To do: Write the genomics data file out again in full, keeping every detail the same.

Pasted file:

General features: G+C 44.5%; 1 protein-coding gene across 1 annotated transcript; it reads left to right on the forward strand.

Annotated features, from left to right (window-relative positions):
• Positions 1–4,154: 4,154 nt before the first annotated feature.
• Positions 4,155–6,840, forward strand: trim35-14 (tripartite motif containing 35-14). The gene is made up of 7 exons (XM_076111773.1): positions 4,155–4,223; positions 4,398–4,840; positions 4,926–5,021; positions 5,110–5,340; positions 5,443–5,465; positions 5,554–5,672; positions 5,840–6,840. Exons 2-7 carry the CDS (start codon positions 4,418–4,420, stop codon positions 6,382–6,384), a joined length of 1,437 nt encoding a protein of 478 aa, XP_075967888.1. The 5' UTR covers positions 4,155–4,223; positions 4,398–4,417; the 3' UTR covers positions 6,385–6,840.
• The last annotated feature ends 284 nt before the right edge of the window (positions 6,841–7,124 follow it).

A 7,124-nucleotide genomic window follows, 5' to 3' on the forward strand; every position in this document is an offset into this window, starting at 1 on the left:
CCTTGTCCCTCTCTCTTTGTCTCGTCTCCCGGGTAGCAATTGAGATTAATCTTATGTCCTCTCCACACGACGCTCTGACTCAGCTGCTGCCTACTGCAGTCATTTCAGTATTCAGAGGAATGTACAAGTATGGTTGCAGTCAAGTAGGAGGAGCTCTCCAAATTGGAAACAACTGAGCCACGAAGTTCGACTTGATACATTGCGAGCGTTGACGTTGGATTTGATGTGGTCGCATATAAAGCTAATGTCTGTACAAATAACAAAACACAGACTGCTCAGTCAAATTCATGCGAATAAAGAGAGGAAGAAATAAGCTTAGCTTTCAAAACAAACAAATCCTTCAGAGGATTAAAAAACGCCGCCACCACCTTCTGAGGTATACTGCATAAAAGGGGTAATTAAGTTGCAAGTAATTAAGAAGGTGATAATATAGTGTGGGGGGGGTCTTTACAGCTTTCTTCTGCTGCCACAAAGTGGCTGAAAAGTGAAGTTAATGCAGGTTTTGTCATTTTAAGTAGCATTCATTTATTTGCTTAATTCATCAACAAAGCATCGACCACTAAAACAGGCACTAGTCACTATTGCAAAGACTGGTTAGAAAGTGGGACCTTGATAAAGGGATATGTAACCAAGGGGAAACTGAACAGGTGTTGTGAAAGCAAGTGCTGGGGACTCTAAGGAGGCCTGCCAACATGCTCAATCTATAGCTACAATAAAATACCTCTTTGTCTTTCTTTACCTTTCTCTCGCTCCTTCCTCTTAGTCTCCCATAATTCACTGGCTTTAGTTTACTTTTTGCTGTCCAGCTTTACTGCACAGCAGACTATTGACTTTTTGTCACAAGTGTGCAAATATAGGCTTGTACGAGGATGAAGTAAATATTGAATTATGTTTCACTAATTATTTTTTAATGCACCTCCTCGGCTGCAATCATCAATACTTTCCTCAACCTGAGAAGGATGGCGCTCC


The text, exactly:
General features: G+C 44.5%; 1 protein-coding gene across 1 annotated transcript; it reads left to right on the forward strand.

Annotated features, from left to right (window-relative positions):
• Positions 1–4,154: 4,154 nt before the first annotated feature.
• Positions 4,155–6,840, forward strand: trim35-14 (tripartite motif containing 35-14). The gene is made up of 7 exons (XM_076111773.1): positions 4,155–4,223; positions 4,398–4,840; positions 4,926–5,021; positions 5,110–5,340; positions 5,443–5,465; positions 5,554–5,672; positions 5,840–6,840. Exons 2-7 carry the CDS (start codon positions 4,418–4,420, stop codon positions 6,382–6,384), a joined length of 1,437 nt encoding a protein of 478 aa, XP_075967888.1. The 5' UTR covers positions 4,155–4,223; positions 4,398–4,417; the 3' UTR covers positions 6,385–6,840.
• The last annotated feature ends 284 nt before the right edge of the window (positions 6,841–7,124 follow it).

A 7,124-nucleotide genomic window follows, 5' to 3' on the forward strand; every position in this document is an offset into this window, starting at 1 on the left:
CCTTGTCCCTCTCTCTTTGTCTCGTCTCCCGGGTAGCAATTGAGATTAATCTTATGTCCTCTCCACACGACGCTCTGACTCAGCTGCTGCCTACTGCAGTCATTTCAGTATTCAGAGGAATGTACAAGTATGGTTGCAGTCAAGTAGGAGGAGCTCTCCAAATTGGAAACAACTGAGCCACGAAGTTCGACTTGATACATTGCGAGCGTTGACGTTGGATTTGATGTGGTCGCATATAAAGCTAATGTCTGTACAAATAACAAAACACAGACTGCTCAGTCAAATTCATGCGAATAAAGAGAGGAAGAAATAAGCTTAGCTTTCAAAACAAACAAATCCTTCAGAGGATTAAAAAACGCCGCCACCACCTTCTGAGGTATACTGCATAAAAGGGGTAATTAAGTTGCAAGTAATTAAGAAGGTGATAATATAGTGTGGGGGGGGTCTTTACAGCTTTCTTCTGCTGCCACAAAGTGGCTGAAAAGTGAAGTTAATGCAGGTTTTGTCATTTTAAGTAGCATTCATTTATTTGCTTAATTCATCAACAAAGCATCGACCACTAAAACAGGCACTAGTCACTATTGCAAAGACTGGTTAGAAAGTGGGACCTTGATAAAGGGATATGTAACCAAGGGGAAACTGAACAGGTGTTGTGAAAGCAAGTGCTGGGGACTCTAAGGAGGCCTGCCAACATGCTCAATCTATAGCTACAATAAAATACCTCTTTGTCTTTCTTTACCTTTCTCTCGCTCCTTCCTCTTAGTCTCCCATAATTCACTGGCTTTAGTTTACTTTTTGCTGTCCAGCTTTACTGCACAGCAGACTATTGACTTTTTGTCACAAGTGTGCAAATATAGGCTTGTACGAGGATGAAGTAAATATTGAATTATGTTTCACTAATTATTTTTTAATGCACCTCCTCGGCTGCAATCATCAATACTTTCCTCAACCTGAGAAGGATGGCGCTCC